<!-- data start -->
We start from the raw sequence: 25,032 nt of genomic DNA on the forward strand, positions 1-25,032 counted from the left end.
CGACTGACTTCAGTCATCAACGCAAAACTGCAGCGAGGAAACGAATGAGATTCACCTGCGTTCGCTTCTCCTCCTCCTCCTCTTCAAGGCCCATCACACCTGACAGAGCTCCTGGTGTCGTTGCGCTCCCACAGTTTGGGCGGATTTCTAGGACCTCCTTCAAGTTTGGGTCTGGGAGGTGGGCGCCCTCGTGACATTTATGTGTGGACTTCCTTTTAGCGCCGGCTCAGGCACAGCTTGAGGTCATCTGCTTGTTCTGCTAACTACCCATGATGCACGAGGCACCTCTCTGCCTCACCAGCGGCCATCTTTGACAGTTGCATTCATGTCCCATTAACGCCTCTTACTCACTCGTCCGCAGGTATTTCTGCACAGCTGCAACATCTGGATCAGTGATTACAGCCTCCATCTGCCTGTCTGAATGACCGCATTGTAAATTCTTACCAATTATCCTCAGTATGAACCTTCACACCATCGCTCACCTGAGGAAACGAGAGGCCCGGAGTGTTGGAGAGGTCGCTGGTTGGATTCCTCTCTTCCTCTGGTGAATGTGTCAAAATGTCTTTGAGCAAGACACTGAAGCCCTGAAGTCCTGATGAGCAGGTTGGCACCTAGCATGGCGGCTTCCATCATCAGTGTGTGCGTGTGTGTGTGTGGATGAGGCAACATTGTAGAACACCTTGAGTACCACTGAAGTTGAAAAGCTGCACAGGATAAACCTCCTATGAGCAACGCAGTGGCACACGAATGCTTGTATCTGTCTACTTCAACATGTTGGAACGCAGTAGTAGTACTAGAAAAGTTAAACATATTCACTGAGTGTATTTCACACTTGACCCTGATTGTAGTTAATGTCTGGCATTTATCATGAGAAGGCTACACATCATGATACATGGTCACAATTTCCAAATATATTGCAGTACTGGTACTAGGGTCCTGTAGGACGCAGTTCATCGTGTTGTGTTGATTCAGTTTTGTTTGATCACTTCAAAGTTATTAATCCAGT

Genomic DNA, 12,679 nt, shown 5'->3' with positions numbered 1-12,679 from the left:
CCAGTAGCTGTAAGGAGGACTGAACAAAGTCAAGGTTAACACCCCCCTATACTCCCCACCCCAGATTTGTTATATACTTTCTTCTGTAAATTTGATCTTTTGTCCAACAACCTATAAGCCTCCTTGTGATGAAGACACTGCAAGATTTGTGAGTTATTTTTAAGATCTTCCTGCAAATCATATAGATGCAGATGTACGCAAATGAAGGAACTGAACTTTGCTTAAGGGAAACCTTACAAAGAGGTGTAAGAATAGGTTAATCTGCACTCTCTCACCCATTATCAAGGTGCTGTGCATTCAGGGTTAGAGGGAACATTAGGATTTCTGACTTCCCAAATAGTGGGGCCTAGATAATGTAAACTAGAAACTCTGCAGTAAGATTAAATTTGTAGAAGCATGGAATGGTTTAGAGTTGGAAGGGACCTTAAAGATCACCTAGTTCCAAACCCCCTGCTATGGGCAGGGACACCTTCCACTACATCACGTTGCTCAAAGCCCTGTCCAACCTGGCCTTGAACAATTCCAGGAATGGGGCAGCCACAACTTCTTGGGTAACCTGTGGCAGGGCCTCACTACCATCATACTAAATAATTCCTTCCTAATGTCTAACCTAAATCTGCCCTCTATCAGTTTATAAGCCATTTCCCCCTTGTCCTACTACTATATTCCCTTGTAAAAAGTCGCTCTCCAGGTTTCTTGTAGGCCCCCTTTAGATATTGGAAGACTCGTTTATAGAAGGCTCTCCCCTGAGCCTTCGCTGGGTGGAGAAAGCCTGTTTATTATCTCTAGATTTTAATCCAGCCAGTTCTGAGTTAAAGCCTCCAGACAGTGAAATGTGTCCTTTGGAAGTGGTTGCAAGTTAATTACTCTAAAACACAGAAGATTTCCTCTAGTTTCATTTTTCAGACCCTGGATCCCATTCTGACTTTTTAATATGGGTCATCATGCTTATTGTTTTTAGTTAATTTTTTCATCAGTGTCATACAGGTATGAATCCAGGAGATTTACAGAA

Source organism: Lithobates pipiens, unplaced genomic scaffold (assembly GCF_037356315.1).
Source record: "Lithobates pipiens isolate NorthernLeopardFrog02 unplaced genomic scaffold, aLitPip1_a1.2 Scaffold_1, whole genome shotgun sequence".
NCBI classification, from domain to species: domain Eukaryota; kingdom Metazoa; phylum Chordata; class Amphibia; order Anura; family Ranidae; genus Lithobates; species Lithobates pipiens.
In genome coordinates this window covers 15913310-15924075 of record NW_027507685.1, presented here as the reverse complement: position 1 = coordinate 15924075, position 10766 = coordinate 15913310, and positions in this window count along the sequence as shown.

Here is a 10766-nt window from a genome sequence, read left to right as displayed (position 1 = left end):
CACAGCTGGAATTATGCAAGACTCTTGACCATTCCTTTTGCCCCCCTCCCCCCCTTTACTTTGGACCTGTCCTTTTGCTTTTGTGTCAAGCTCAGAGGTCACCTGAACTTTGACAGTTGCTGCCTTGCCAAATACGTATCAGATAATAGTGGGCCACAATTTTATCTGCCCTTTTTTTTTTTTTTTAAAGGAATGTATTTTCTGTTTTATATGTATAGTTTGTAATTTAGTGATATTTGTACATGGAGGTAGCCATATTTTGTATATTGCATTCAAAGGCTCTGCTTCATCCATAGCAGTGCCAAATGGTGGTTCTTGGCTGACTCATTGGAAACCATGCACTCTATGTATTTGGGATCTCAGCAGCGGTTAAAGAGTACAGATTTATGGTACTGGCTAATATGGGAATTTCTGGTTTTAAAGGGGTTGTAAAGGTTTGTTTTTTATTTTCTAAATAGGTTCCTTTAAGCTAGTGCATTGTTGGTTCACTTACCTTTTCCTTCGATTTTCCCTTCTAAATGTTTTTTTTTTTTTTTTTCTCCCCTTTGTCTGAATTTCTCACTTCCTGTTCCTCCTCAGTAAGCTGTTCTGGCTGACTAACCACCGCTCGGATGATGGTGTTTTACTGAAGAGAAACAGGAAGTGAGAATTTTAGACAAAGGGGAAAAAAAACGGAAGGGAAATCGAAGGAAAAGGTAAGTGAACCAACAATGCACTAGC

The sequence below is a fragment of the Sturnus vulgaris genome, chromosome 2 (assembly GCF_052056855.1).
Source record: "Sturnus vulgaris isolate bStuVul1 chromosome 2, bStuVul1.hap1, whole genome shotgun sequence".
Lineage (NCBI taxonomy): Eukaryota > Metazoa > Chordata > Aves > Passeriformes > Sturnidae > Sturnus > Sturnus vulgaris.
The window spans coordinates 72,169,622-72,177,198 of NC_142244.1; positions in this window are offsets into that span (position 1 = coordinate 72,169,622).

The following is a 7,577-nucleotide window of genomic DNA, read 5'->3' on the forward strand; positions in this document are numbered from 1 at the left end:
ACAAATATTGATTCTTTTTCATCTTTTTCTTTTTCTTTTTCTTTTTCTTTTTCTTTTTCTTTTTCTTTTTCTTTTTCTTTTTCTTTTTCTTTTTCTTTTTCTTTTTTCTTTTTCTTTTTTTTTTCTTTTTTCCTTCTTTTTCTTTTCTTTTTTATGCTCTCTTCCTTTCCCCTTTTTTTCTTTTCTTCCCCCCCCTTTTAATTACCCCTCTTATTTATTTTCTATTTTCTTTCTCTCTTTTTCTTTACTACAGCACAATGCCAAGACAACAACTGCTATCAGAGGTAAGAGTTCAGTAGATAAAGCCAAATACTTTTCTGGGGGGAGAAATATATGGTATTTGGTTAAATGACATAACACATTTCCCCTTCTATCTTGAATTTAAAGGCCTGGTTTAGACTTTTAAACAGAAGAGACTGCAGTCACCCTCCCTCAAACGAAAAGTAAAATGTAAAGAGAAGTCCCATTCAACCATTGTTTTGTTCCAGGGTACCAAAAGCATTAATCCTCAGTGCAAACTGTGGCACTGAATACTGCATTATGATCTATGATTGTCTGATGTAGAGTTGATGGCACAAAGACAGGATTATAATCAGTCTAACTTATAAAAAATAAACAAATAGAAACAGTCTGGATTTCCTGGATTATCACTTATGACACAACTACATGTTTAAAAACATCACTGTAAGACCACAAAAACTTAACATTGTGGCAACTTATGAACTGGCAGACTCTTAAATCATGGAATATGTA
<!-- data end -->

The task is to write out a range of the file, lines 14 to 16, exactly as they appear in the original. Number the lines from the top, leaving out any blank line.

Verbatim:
The window spans coordinates 72,169,622-72,177,198 of NC_142244.1; positions in this window are offsets into that span (position 1 = coordinate 72,169,622).

The following is a 7,577-nucleotide window of genomic DNA, read 5'->3' on the forward strand; positions in this document are numbered from 1 at the left end:
ACAAATATTGATTCTTTTTCATCTTTTTCTTTTTCTTTTTCTTTTTCTTTTTCTTTTTCTTTTTCTTTTTCTTTTTCTTTTTCTTTTTCTTTTTCTTTTTCTTTTTTCTTTTTCTTTTTTTTTTCTTTTTTCCTTCTTTTTCTTTTCTTTTTTATGCTCTCTTCCTTTCCCCTTTTTTTCTTTTCTTCCCCCCCCTTTTAATTACCCCTCTTATTTATTTTCTATTTTCTTTCTCTCTTTTTCTTTACTACAGCACAATGCCAAGACAACAACTGCTATCAGAGGTAAGAGTTCAGTAGATAAAGCCAAATACTTTTCTGGGGGGAGAAATATATGGTATTTGGTTAAATGACATAACACATTTCCCCTTCTATCTTGAATTTAAAGGCCTGGTTTAGACTTTTAAACAGAAGAGACTGCAGTCACCCTCCCTCAAACGAAAAGTAAAATGTAAAGAGAAGTCCCATTCAACCATTGTTTTGTTCCAGGGTACCAAAAGCATTAATCCTCAGTGCAAACTGTGGCACTGAATACTGCATTATGATCTATGATTGTCTGATGTAGAGTTGATGGCACAAAGACAGGATTATAATCAGTCTAACTTATAAAAAATAAACAAATAGAAACAGTCTGGATTTCCTGGATTATCACTTATGACACAACTACATGTTTAAAAACATCACTGTAAGACCACAAAAACTTAACATTGTGGCAACTTATGAACTGGCAGACTCTTAAATCATGGAATATGTA